Benedict XVI’s Urbi et Orbi Message for Christmas

Islamic bombs tore up a church in Nigeria for Christmas.

Here is the Holy Father’s Urbi et Orbi message for Christmas:

Dear Brothers and Sisters in Rome and throughout the world!

Christ is born for us! Glory to God in the highest and peace on earth to the men and women whom he loves. May all people hear an echo of the message of Bethlehem which the Catholic Church repeats in every continent, beyond the confines of every nation, language and culture. The Son of the Virgin Mary is born for everyone; he is the Saviour of all.

This is how Christ is invoked in an ancient liturgical antiphon [The final O Antiphon]: “O Emmanuel, our king and lawgiver, hope and salvation of the peoples: come to save us, O Lord our God”. Veni ad salvandum nos! Come to save us! This is the cry raised by men and women in every age, who sense that by themselves they cannot prevail over difficulties and dangers. They need to put their hands in a greater and stronger hand, a hand which reaches out to them from on high. Dear brothers and sisters, this hand is Jesus, born in Bethlehem of the Virgin Mary. He is the hand that God extends to humanity, to draw us out of the mire of sin and to set us firmly on rock, the secure rock of his Truth and his Love (cf. Ps 40:2).

This is the meaning of the Child’s name, the name which, by God’s will, Mary and Joseph gave him: he is named Jesus, which means “Saviour” (cf. Mt 1:21; Lk 1:31). He was sent by God the Father to save us above all from the evil deeply rooted in man and in history: the evil of separation from God, the prideful presumption of being self-sufficient, of trying to compete with God and to take his place, to decide what is good and evil, to be the master of life and death (cf. Gen 3:1-7). This is the great evil, the great sin, from which we human beings cannot save ourselves unless we rely on God’s help, unless we cry out to him: “Veni ad salvandum nos! – Come to save us!”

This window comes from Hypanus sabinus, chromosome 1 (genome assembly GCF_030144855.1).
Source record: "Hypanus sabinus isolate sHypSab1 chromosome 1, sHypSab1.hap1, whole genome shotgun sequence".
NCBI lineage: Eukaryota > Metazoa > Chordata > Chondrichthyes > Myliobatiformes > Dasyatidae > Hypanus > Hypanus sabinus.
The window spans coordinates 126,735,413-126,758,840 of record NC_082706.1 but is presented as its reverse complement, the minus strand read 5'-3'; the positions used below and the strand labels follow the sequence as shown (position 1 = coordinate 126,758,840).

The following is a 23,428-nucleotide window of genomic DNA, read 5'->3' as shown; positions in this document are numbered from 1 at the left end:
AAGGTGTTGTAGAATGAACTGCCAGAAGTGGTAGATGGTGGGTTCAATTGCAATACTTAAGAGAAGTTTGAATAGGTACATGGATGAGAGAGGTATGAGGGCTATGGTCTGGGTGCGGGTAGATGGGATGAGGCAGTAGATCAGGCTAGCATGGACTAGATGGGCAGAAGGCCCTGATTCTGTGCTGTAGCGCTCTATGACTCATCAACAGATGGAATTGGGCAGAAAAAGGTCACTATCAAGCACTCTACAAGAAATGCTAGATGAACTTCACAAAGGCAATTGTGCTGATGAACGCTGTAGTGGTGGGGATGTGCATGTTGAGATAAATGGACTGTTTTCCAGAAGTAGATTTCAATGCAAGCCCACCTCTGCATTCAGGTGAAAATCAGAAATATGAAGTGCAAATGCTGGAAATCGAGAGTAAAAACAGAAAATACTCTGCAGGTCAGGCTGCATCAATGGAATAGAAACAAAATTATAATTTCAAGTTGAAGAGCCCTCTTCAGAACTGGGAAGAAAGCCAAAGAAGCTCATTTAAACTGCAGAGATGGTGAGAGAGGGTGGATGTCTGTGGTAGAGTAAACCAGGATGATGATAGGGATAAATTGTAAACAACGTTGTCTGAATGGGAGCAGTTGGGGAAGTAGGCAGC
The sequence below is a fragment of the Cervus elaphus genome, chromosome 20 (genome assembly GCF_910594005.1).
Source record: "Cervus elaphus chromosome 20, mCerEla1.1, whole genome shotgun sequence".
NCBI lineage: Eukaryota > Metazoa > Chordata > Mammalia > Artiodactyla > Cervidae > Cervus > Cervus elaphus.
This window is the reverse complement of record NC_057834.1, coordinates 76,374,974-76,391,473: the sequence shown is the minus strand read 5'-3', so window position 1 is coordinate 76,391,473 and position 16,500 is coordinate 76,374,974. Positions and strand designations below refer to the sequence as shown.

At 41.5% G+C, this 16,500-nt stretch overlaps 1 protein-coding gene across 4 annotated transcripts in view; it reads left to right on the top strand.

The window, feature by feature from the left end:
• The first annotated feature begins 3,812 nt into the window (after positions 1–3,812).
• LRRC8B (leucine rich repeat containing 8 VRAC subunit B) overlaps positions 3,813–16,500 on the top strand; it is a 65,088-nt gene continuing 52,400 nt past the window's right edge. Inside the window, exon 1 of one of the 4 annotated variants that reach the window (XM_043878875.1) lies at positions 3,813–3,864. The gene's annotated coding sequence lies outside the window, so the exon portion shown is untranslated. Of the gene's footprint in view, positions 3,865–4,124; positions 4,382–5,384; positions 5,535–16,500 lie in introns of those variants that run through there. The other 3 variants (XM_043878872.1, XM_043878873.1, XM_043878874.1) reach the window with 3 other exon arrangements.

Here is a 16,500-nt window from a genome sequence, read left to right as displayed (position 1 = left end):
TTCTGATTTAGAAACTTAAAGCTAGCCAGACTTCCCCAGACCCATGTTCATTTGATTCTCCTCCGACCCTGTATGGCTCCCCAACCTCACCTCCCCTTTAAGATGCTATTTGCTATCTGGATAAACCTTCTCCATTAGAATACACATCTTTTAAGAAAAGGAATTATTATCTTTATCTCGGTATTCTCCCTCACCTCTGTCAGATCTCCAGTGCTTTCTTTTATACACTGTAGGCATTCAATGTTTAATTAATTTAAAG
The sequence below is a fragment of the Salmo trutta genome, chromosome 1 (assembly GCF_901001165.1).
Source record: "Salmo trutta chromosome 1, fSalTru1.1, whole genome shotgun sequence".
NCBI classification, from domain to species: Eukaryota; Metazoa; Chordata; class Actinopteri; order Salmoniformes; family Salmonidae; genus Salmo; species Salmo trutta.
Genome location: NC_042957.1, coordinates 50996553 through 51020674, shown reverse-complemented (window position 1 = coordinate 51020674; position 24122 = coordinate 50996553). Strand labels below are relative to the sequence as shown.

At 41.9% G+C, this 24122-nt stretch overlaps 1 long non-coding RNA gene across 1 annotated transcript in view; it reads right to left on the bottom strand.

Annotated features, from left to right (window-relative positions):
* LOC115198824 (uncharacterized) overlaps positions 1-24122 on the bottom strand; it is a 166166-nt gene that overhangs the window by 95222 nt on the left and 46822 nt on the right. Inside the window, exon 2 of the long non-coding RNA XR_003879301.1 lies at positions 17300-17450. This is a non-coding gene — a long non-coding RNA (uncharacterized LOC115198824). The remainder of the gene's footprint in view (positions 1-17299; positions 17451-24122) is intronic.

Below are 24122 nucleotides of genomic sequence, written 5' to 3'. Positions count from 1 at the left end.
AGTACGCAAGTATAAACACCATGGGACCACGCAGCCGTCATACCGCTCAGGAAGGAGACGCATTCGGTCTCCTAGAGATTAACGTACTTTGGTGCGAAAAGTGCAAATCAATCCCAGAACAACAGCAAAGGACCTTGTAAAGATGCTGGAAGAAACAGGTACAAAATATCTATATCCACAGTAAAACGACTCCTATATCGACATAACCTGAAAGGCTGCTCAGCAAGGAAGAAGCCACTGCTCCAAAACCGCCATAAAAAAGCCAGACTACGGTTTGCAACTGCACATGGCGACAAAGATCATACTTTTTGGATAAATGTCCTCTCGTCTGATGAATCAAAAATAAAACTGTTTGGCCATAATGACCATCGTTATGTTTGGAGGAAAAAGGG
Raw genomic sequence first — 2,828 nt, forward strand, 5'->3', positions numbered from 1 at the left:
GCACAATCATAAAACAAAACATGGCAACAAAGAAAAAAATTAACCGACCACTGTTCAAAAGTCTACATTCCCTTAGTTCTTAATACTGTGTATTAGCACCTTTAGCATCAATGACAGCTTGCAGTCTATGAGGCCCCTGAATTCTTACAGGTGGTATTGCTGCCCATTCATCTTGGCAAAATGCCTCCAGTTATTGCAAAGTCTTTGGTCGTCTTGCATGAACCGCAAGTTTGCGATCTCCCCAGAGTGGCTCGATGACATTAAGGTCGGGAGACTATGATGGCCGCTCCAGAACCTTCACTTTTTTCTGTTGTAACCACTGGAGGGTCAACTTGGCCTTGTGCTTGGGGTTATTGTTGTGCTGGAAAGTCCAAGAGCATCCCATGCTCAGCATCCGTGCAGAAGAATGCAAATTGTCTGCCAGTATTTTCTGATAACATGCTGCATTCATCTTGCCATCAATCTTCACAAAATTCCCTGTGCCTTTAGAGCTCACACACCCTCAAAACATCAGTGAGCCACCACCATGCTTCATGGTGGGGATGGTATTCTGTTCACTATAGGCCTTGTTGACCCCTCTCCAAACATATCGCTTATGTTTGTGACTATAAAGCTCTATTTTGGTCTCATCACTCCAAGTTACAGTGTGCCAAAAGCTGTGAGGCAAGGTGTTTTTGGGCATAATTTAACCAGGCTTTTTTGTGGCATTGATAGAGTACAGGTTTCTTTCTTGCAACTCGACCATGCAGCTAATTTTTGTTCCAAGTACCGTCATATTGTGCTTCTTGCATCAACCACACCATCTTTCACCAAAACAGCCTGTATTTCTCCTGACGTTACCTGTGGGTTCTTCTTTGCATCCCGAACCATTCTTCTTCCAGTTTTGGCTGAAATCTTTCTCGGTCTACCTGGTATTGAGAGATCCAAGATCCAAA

The very fact that we cry to heaven in this way already sets us aright; it makes us true to ourselves: we are in fact those who cried out to God and were saved (cf. Esth [LXX] 10:3ff.). God is the Saviour; we are those who are in peril. He is the physician; we are the infirm. To realize this is the first step towards salvation, towards emerging from the maze in which we have been locked by our pride. To lift our eyes to heaven, to stretch out our hands and call for help is our means of escape, provided that there is Someone who hears us and can come to our assistance.

Jesus Christ is the proof that God has heard our cry. And not only this! God’s love for us is so strong that he cannot remain aloof; he comes out of himself to enter into our midst and to share fully in our human condition (cf. Ex 3:7-12). The answer to our cry which God gave in Jesus infinitely transcends our expectations, achieving a solidarity which cannot be human alone, but divine. Only the God who is love, and the love which is God, could choose to save us in this way, which is certainly the lengthiest way, yet the way which respects the truth about him and about us: the way of reconciliation, dialogue and cooperation.

Dear brothers and sisters in Rome and throughout the world, on this Christmas 2011, let us then turn to the Child of Bethlehem, to the Son of the Virgin Mary, and say: “Come to save us!” Let us repeat these words in spiritual union with the many people who experience particularly difficult situations; let us speak out for those who have no voice.